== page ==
FORT BRIDGER — It was a hot time at the 47th annual Fort Bridger Rendezvous, and the Rendezvous was ‘hot, hot, hot’ as visitors and participants talked about the good times and the heat.
The Rendezvous, as usual, brought thousands of visitors and participants to the Fort Bridger State Historic Site last weekend. Quite a mixture of people from many areas, some by themselves, some with family and some just passing through who saw the eye candy and it beckoned them to stop.
Participants dress in pre-1840 attire and goods on Traders Row are to be pre-1840. Some take a little stretch to make the era, but there are also furs, hides, beads and seed beads, knives, candles and more. Mountain men with long scruffy beards stride across the grounds dressed in leathers and moccasins. Ladies dressed in skins or pioneer type dresses are part of the mix. And soldiers, carrying the long barrel Flintlock rifles are also part of the scene.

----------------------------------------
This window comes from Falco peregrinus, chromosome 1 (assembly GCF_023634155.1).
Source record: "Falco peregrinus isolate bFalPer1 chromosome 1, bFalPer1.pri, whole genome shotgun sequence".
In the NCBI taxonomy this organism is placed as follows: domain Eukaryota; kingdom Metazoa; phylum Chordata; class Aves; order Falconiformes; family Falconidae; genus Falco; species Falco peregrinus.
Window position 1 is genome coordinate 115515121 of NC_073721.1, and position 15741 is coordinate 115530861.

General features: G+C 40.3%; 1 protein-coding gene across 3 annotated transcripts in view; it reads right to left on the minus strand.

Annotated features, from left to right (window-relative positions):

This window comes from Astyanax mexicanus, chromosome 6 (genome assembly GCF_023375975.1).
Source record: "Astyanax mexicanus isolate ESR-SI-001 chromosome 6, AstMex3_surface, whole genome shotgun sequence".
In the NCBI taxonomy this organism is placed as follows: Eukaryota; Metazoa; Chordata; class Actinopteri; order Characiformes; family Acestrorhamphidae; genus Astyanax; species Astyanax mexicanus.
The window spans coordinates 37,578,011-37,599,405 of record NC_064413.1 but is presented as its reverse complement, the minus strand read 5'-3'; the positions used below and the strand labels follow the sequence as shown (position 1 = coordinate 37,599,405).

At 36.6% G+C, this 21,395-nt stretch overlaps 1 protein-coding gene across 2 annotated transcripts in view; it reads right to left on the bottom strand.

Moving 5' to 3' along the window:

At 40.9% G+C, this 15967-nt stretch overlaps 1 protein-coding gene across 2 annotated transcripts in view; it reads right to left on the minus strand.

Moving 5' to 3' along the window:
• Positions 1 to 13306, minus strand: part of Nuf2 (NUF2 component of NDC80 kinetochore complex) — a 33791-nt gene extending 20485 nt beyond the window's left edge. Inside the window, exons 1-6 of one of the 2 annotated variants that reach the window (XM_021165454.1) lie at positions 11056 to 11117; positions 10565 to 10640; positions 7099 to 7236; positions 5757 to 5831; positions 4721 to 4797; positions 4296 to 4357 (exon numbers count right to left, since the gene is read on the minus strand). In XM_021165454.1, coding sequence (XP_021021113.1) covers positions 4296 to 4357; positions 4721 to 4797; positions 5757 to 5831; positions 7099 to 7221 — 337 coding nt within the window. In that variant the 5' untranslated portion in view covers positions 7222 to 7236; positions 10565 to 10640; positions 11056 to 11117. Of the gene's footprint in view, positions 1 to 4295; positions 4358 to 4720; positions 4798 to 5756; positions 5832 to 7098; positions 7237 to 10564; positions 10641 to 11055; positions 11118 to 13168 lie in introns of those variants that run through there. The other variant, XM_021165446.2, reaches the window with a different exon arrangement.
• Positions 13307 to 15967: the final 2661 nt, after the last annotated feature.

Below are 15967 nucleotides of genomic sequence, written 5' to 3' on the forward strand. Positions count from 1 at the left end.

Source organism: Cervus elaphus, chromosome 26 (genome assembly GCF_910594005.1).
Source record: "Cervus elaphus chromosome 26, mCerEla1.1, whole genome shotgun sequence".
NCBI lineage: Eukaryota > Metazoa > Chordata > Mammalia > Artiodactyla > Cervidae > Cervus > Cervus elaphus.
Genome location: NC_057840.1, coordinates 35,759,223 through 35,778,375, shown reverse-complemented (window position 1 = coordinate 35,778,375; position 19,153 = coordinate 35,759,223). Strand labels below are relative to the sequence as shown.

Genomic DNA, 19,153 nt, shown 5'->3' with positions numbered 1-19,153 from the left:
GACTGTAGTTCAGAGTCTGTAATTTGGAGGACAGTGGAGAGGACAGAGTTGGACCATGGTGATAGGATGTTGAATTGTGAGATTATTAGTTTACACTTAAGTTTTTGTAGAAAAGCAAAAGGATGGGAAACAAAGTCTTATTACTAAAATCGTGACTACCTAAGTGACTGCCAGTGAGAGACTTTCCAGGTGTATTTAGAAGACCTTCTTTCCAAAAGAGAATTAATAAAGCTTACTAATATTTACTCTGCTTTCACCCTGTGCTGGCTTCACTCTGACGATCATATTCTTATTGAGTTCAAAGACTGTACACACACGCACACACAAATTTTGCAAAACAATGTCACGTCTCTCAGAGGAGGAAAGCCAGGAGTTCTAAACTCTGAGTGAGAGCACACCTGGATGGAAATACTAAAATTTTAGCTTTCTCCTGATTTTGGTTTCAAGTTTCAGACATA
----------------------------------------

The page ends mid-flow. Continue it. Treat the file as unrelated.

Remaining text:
Rendezvous or a French word for meeting, proved to be a step back in time to the pre-1840’s of the American West in the Rocky Mountains. In the fur-trapping years, a place would be designated for the meeting in the fall so the mountain men could trade their furs or plews for products normally bought with cold, hard cash. The rendezvous is reminiscent of the trips west by entrepreneur William Ashley and the goods he carried for the mountain men to replenish their stock to get them through the next winter.
The Fort Bridger Rendezvous and black powder shoot brings to life the mountain man era when hardy men went West to trap beaver, the preferred material for hats for city gents in the east in the early 1800s. The era was short-lived as silk top hats became the norm.
Again on tap at the Fort Bridger Rendezvous were the Native American dancers who perform north of the bandstand. The incessant beat, beat, beat of the drum is the precursor for the dances to start.
. Other events included things like knife and tomahawk throws, shooting contests, mountain man run and a Dutch oven cooking contest.